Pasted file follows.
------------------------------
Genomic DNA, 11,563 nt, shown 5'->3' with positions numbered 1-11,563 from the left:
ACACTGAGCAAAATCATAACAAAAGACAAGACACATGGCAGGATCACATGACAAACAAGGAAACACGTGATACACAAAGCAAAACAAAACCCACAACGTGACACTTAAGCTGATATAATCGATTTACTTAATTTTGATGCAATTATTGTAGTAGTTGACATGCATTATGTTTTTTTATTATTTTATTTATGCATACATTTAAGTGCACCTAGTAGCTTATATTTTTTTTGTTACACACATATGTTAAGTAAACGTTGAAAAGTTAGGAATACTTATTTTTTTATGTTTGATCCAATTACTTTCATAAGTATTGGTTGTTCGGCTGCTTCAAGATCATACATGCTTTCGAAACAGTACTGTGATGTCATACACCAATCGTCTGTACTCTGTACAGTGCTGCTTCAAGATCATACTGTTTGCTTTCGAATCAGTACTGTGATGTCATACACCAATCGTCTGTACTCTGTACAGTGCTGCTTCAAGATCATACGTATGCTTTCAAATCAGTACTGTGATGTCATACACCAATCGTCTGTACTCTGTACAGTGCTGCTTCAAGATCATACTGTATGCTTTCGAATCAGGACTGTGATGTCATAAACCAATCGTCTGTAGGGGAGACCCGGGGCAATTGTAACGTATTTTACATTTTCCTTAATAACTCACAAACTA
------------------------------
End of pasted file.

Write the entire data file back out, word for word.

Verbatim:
Genomic DNA, 11,563 nt, shown 5'->3' with positions numbered 1-11,563 from the left:
ACACTGAGCAAAATCATAACAAAAGACAAGACACATGGCAGGATCACATGACAAACAAGGAAACACGTGATACACAAAGCAAAACAAAACCCACAACGTGACACTTAAGCTGATATAATCGATTTACTTAATTTTGATGCAATTATTGTAGTAGTTGACATGCATTATGTTTTTTTATTATTTTATTTATGCATACATTTAAGTGCACCTAGTAGCTTATATTTTTTTTGTTACACACATATGTTAAGTAAACGTTGAAAAGTTAGGAATACTTATTTTTTTATGTTTGATCCAATTACTTTCATAAGTATTGGTTGTTCGGCTGCTTCAAGATCATACATGCTTTCGAAACAGTACTGTGATGTCATACACCAATCGTCTGTACTCTGTACAGTGCTGCTTCAAGATCATACTGTTTGCTTTCGAATCAGTACTGTGATGTCATACACCAATCGTCTGTACTCTGTACAGTGCTGCTTCAAGATCATACGTATGCTTTCAAATCAGTACTGTGATGTCATACACCAATCGTCTGTACTCTGTACAGTGCTGCTTCAAGATCATACTGTATGCTTTCGAATCAGGACTGTGATGTCATAAACCAATCGTCTGTAGGGGAGACCCGGGGCAATTGTAACGTATTTTACATTTTCCTTAATAACTCACAAACTA